In June 1999, then-Rep. Tom DeLay (R-Texas) appeared on the House floor to reflect on the Columbine massacre, and he proceeded to blame science textbooks for the murders. These tragedies happen, DeLay said, "because our school systems teach the children that they are nothing but glorified apes who are evolutionized [sic] out of some primordial soup."
I remember thinking at the time that this was among the most offensive things I'd ever heard from a public figure. Here was a prominent congressman -- a member of the House GOP leadership at the time -- blaming lessons on modern biology for madmen killing 13 people.
DeLay's comments came to mind over the weekend after I saw this tweet from megachurch pastor Rick Warren (via Jamelle Bouie).
In fairness, I should note that Warren didn't specifically say he was referring to the tragic violence in Aurora, and he later deleted the message altogether. But the prominent evangelical leader did publish the tweet on early Friday afternoon, just hours after the public learned about the shootings. If his message was unrelated to the massacre, the timing was quite a coincidence. (Update: Warren insists the two are unrelated, and that he was talking about sex-ed. I have no evidence to the contrary, though given what most Americans were thinking about on Friday afternoon, it seems odd someone in his position could be so tone-deaf.)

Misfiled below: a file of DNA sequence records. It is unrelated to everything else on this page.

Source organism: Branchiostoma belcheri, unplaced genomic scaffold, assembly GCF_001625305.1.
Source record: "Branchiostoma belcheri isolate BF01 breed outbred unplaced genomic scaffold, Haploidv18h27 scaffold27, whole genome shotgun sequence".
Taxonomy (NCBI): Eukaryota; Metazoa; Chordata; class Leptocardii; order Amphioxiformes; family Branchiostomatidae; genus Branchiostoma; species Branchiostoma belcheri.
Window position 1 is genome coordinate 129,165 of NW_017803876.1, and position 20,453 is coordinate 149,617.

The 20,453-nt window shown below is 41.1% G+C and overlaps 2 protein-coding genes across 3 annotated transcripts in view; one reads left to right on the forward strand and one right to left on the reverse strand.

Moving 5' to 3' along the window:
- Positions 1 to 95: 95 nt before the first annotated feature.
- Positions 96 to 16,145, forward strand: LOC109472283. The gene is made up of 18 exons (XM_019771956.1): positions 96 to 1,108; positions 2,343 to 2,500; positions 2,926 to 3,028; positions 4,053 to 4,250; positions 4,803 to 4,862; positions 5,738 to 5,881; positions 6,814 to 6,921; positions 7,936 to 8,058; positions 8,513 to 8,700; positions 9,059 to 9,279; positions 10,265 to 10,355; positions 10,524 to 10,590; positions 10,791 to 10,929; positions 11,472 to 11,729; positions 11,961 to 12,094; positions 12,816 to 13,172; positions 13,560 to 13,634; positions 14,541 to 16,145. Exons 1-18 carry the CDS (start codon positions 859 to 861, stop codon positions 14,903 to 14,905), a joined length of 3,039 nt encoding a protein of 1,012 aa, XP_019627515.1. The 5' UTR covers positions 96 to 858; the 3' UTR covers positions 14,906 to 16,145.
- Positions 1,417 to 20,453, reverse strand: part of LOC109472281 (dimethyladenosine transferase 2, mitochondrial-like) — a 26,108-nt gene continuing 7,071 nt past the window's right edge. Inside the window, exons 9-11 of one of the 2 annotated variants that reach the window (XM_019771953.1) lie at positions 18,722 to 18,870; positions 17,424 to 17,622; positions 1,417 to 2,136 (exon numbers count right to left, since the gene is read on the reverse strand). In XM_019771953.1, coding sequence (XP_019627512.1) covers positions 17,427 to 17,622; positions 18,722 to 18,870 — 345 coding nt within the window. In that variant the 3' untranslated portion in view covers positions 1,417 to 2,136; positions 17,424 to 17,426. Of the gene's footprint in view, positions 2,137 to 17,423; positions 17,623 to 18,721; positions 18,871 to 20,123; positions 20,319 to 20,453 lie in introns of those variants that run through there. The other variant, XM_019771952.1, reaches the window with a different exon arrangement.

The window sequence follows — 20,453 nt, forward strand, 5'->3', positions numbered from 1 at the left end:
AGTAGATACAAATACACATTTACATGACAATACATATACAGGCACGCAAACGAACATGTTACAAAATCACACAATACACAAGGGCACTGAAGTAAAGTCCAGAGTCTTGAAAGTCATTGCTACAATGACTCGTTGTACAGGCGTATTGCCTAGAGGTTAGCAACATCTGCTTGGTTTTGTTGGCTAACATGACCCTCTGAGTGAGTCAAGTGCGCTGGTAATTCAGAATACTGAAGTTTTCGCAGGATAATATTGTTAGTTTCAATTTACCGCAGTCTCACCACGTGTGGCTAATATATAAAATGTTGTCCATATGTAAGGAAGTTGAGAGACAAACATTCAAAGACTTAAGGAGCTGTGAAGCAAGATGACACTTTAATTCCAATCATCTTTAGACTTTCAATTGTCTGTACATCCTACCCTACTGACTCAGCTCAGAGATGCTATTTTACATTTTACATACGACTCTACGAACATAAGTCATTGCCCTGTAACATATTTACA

Indeed, Warren's tweet seems to suggest public school science classes necessarily lead young people to act like "animals," which is offensive on its own, but is especially outrageous given the events of Friday morning.
Perhaps Warren's political influence should be reevaluated given comments like these?
Jamelle added Warren's "reactionary moralism -- and willingness to pander to the prejudices of well-off suburbanites -- is emblematic of what's wrong with American evangelicalism." That seems more than fair.